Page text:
8.3 Enlightenment, humanity and revolution
We have seen from Diderot's article ‘Encyclopedia’ that the philosophes were convinced that their mission was for the benefit of their fellow human beings. For all of them, concern for humanity was the mainspring of their ideas and activities. The article on ‘Fanaticism’ (by Alexandre Deleyre) in the Encydopédie sums up what they most bitterly opposed:
Fanaticismis blind and passionate zeal born of superstitious opinions, causing people to commit ridiculous, unjust, and cruel actions, not only without any shame or remorse, but even with a kind of joy and comfort. Fanaticism, therefore, is only superstition put into practice.
(Gendzier, 1967, p. 104)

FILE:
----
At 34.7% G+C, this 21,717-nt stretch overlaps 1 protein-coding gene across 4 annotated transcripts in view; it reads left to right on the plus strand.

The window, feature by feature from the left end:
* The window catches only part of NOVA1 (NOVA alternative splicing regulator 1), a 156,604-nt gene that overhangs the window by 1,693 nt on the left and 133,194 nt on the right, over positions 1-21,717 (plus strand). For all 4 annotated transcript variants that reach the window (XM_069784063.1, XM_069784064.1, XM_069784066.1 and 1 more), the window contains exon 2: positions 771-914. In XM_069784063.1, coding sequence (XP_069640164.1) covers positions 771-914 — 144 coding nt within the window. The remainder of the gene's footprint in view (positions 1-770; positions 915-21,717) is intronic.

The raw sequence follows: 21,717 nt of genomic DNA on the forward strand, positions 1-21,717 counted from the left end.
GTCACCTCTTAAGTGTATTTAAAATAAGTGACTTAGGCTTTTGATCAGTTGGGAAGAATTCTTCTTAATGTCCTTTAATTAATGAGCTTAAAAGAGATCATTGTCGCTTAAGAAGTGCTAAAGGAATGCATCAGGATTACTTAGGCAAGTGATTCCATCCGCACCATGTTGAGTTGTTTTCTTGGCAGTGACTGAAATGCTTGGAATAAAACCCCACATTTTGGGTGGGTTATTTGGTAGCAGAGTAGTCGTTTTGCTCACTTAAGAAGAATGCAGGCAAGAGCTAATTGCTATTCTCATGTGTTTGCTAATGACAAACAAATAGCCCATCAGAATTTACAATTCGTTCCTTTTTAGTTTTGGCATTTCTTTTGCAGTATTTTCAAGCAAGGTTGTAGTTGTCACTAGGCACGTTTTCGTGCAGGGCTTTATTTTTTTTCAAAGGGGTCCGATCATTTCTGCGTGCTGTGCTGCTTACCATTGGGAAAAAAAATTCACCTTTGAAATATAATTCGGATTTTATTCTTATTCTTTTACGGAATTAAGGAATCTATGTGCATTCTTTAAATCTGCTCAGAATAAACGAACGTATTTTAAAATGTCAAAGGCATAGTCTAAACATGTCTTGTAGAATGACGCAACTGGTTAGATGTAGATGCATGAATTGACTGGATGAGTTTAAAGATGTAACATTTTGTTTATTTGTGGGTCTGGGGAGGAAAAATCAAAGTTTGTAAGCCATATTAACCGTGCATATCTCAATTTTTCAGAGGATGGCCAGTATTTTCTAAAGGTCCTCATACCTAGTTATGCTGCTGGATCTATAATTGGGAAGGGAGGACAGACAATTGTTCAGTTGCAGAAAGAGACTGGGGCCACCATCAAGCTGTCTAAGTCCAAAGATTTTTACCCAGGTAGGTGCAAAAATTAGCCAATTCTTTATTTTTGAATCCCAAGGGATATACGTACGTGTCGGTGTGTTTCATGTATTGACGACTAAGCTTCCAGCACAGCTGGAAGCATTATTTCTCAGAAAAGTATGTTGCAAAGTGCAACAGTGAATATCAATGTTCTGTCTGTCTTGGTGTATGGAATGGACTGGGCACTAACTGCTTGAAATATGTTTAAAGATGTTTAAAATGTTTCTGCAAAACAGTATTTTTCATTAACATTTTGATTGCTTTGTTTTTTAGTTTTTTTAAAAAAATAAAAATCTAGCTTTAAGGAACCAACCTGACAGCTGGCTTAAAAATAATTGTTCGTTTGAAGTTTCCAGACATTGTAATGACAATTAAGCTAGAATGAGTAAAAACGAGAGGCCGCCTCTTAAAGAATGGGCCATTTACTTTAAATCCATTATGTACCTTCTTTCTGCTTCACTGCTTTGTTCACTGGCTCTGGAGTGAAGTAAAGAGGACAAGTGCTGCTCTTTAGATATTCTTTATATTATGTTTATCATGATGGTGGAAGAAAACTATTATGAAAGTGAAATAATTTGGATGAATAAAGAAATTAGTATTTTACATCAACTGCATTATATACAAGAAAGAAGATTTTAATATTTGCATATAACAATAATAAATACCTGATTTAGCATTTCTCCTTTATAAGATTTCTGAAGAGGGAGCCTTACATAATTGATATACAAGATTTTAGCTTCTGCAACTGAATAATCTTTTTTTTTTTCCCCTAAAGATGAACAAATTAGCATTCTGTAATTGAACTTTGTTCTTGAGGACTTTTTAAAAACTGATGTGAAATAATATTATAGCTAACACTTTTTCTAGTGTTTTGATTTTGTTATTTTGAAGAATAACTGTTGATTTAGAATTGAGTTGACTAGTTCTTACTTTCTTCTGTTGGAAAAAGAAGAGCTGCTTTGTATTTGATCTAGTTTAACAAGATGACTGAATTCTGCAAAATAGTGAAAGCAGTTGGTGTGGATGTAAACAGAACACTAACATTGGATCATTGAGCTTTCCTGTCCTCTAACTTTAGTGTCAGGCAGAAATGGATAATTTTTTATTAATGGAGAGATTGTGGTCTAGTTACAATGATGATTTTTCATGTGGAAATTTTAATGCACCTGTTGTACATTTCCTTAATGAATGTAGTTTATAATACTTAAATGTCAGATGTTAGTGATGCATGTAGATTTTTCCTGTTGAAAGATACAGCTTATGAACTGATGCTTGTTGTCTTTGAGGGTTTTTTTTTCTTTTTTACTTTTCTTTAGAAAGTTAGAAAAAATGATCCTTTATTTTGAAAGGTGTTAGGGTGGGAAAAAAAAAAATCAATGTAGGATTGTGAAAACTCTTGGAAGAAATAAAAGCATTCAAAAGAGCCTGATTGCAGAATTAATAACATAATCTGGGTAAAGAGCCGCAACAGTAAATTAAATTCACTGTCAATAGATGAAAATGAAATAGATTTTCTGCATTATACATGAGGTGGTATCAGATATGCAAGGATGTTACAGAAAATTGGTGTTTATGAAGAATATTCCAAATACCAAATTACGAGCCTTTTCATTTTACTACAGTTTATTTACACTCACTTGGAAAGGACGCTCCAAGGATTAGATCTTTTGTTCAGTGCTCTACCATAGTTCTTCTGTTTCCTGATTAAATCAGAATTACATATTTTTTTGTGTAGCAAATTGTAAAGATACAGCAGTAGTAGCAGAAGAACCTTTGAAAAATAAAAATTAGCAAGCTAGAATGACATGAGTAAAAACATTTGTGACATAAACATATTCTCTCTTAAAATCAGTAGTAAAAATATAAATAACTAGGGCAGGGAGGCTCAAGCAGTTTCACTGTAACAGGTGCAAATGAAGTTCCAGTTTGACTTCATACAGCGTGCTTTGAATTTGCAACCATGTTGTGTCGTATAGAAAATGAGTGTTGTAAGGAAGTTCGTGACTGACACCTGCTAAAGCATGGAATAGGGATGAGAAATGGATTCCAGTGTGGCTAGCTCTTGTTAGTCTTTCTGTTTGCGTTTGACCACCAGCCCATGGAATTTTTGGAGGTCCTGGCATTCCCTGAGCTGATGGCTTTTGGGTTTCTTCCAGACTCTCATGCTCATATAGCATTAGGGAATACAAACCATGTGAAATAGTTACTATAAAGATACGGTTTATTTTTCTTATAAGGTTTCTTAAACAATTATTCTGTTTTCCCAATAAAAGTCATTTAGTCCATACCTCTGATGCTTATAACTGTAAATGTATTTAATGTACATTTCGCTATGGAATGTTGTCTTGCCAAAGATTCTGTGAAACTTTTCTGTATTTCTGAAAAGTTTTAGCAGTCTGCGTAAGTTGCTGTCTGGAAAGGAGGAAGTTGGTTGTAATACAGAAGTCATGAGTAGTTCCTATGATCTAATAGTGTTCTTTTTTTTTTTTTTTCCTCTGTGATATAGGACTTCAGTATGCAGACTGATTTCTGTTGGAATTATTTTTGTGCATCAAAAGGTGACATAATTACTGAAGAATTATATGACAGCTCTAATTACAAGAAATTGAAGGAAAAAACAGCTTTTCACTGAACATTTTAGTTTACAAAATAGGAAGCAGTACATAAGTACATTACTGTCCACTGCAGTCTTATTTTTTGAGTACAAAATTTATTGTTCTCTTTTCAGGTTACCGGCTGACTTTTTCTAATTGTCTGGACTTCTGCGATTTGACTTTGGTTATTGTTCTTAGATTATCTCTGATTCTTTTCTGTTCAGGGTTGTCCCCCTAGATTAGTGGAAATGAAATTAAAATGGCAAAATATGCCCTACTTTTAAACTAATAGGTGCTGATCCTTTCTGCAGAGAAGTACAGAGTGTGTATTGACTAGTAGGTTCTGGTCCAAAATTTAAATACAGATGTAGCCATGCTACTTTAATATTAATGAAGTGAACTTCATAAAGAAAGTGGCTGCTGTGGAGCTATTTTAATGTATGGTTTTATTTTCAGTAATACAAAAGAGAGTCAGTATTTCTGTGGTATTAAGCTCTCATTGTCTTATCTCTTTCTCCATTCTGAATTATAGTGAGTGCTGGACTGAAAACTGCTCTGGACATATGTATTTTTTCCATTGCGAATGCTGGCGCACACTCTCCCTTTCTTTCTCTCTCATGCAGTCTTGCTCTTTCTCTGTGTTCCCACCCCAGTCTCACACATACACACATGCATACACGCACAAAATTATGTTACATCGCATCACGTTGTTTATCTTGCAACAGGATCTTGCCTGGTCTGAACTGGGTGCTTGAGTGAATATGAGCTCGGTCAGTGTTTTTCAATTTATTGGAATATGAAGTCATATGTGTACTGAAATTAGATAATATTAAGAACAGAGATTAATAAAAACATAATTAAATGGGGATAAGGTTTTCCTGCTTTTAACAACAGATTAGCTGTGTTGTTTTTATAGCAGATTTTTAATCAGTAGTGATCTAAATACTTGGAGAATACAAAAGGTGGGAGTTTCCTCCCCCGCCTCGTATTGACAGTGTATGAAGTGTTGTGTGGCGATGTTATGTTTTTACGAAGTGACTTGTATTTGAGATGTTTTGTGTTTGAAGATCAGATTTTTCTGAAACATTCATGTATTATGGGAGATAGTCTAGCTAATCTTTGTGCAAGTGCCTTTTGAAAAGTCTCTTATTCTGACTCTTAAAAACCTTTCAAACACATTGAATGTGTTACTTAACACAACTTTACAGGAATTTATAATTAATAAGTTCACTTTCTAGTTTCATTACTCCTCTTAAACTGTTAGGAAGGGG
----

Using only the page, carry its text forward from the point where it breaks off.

At the heart of the fight against fanaticism was Voltaire. His plea for religious toleration – Écrasez I'infâme! (crush the infamous thing) – was the slogan with which he branded fanaticism and its attendant ills. But his protests combined prolific and eloquent criticism in print with the personal championing of individual cases. The most famous instance of I'infâme was the case of Jean Calas in 1762. Calas, a Protestant from Toulouse, was wrongfully convicted of having murdered his son for converting to Catholicism. (The young man had committed suicide.) Calas was condemned to death by the high court at Toulouse. The horrible sentence of breaking on the wheel was carried out. After a long and energetic campaign by Voltaire, the verdict was quashed. The triumph for Voltaire and Enlightenment – the Europe-wide publicity for the cause of reason, justice, penal reform and religious toleration – was spectacular.